James Nicoll's Millennial Reviews:

Cover of Ballantine edition of The Whole Man

The Whole Man
John Brunner
Del Rey, 1964 [fix-up from 1958, 1959]
188 pages

Previous: Salvage and Destroy
Next: Human to Human

XVII: The Whole Man by John Brunner

Synopsis: During a period of civil unrest, Gerald Howson is born. He is terribly deformed and a bleeder, something his mother knew was possible but she was more interested in using the pregnancy to blackmail Howson's father into marrying her. The father is dead and she is stuck with Gerald. Miss Howson briefly meets a UN Pacification Agency telepathist, Ilse Kronstadt, who is horrified at the mother's priorities.

Gerald has a tolerable childhood, not especially loved by his mother or the man she works for but not overtly abused either. His mother dies of cancer and Gerald is on his own. He supports himself doing odd jobs until one day he 'overhears' a conversation between two hoods. He sells the information to another criminal, who uses it. Gerald is enjoying the money he was paid when he realises he is the object of a hunt and he runs, taking refuge in an old warehouse.

He meets a young girl there, deaf and mute since birth, who has been denied the standard treatments for her condition because of inept parenting. He gradually realises he can read minds: he reads hers and gets her life story from her. He then constructs a telepathic fantasy world for the two of them to enjoy together and they become entirely enthralled, ignoring the external world. The external world cannot ignore him: even untrained, he is telepathically audible in orbit. The authorities come to rescue him: he lashes out, badly injuring a helicopter pilot. Another telepath punishes him mentally, giving him graphic visions and sensation from the POV of the pilot and showing him just how destructive his fugue state could become.

Gerald is taken to Ulan Bator, where his injuries are treated. The WHO can do little for his deformities, although his companion is trivial to fix up. He falls into a deep funk until he is able to save the life of Kronstadt using his new abilities.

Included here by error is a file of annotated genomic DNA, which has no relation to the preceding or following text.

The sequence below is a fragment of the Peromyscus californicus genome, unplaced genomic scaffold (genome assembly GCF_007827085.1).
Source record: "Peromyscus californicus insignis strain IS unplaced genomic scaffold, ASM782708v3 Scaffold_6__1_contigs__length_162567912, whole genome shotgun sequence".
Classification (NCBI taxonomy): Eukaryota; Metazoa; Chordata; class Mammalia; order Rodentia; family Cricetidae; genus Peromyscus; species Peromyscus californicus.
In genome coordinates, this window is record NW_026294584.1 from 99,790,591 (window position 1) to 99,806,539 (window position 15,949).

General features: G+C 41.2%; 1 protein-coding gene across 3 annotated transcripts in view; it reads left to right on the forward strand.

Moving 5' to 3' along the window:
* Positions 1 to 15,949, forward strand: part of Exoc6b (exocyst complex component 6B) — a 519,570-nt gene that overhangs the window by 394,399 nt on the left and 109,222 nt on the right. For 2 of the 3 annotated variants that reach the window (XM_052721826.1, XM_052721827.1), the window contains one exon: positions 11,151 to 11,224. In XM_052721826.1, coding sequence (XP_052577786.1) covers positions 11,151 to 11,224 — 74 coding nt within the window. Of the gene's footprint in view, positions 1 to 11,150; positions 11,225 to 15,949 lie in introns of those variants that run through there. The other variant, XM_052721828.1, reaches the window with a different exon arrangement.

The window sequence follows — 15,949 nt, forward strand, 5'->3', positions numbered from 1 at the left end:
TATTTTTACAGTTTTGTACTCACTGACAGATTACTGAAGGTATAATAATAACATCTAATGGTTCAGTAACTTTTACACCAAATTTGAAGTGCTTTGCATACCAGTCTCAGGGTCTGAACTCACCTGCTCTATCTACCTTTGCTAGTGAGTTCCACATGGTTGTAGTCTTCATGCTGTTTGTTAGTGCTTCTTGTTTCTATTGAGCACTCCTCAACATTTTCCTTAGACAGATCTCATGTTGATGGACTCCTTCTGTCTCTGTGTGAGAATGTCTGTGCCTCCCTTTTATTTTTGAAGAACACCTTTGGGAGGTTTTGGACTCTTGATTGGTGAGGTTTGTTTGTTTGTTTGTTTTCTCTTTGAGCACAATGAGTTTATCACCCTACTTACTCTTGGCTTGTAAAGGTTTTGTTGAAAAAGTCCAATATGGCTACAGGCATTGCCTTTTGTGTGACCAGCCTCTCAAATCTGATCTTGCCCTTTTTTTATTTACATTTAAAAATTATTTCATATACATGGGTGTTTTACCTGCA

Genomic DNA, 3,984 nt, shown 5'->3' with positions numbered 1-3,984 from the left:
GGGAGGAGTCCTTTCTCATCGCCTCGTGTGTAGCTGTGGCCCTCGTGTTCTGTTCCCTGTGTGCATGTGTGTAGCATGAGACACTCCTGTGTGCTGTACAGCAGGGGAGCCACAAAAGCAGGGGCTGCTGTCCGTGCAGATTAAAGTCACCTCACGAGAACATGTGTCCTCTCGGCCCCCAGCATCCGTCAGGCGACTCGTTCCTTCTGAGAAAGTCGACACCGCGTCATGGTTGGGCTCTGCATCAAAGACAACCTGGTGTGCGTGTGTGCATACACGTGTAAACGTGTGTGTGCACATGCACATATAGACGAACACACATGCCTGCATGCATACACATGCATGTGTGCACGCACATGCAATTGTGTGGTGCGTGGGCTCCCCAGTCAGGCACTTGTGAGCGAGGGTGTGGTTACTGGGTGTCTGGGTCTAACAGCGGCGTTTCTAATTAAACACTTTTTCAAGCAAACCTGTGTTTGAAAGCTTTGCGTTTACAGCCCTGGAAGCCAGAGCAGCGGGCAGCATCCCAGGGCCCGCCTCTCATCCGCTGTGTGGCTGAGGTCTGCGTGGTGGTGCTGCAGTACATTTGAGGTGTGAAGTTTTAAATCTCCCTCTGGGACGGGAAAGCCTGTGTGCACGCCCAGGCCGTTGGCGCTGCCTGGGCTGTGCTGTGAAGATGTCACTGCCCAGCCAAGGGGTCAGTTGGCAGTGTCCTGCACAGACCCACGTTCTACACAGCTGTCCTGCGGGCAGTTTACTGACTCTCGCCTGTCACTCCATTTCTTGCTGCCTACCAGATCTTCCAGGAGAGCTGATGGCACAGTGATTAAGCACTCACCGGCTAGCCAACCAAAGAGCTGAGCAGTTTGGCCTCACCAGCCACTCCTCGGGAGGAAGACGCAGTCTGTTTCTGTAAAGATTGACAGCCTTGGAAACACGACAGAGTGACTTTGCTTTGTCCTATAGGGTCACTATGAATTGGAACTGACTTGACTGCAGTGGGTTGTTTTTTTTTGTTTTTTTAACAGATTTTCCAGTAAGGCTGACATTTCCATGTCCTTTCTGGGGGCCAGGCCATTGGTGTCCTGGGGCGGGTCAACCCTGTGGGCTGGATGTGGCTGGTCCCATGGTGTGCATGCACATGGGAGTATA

Years pass. Gerald is vaguely unhappy. Matters come to a head when another highly trusted telepathist uses his abilities to deliberately set up a group fugue, apparently trusting that Gerald will snap him out of it. When awakened, the telepathist Choong explains he did it for a bit of entertainment. Gerald realises he is unhappy but has never learned non-work related skills.

He decided to return to his home city for the first time in 11 years. He meets old aquaintances: some fear him, some dislike him. Abandoning that avenue, he explores a nearby campus, built since he lived in the city. He makes friends with a few students. One attempts to kill himself and Gerald, recognising telepathic talent in one of the women there, uses her to do first aid. By exploring the reasons for the attempted suicide [an artists frustration at an inability to communicate synethesia [sp?]] he comes to appreciate the potential of his own talents and becomes something of a mass telepathic artist.

The book ends when a cure for his deformities is discovered, more or less out of left field but based on the extremely dippy biology in The Whole Man.

I think was written around the time Brunner was reinventing himself, going from a pulp writer to something more ambitious. I found The Whole Man pretty episodic and shallow, and none of the characters, even Gerald, really resonated for me. The biological model Brunner uses is astoundingly wrong, even by 1950s standards. I would outline it except any biologist reading it would have their head explode from disbelief.

OTOH, on rereading The Whole Man, I realised I had always assumed that the unnamed city was in the US but as far as I can tell, there is no evidence for this. The most I could narrow it down was 'English speaking nation with a lot of British surnames'.

It is interesting to see the change in how some ideas get used in SF. A UN Pacification Agency would bring visions of black helicopters to a lot of folks today: give it telepaths as well and people would be looking over their shoulders for French Cyborgs.

Because this future has telepaths who by the nature of their talent find very hard to act maliciously [Except for the sadists among them, which they must winnow out, as we don't run into any Alice Hong, UN Pacification Agency Telepathist], telepaths who all work for the UN in one capacity or another, its history has diverged quite a bit from ours: the UN has real power and uses it. Technology is advanced in the standard ways: people on Mars, very capable medicine. Criminals can be rehabilited, transformed from parasites to dedicated UN workers [and wouldn't that get a different spin today]. Telepathic mental treatment is available, although Freud still seems to be in fashion. Not a terrible future, at least for the telepaths.

All Millennial reviews are copyright James Nicoll and are put on this website with his permission. Nothing here may be copied without the consent of the original author.

HTML 4.0 Checked!

Webpage created 07-03-2000, last updated 21-05-2005.
Comments? Mail them to esseff@cloggie.org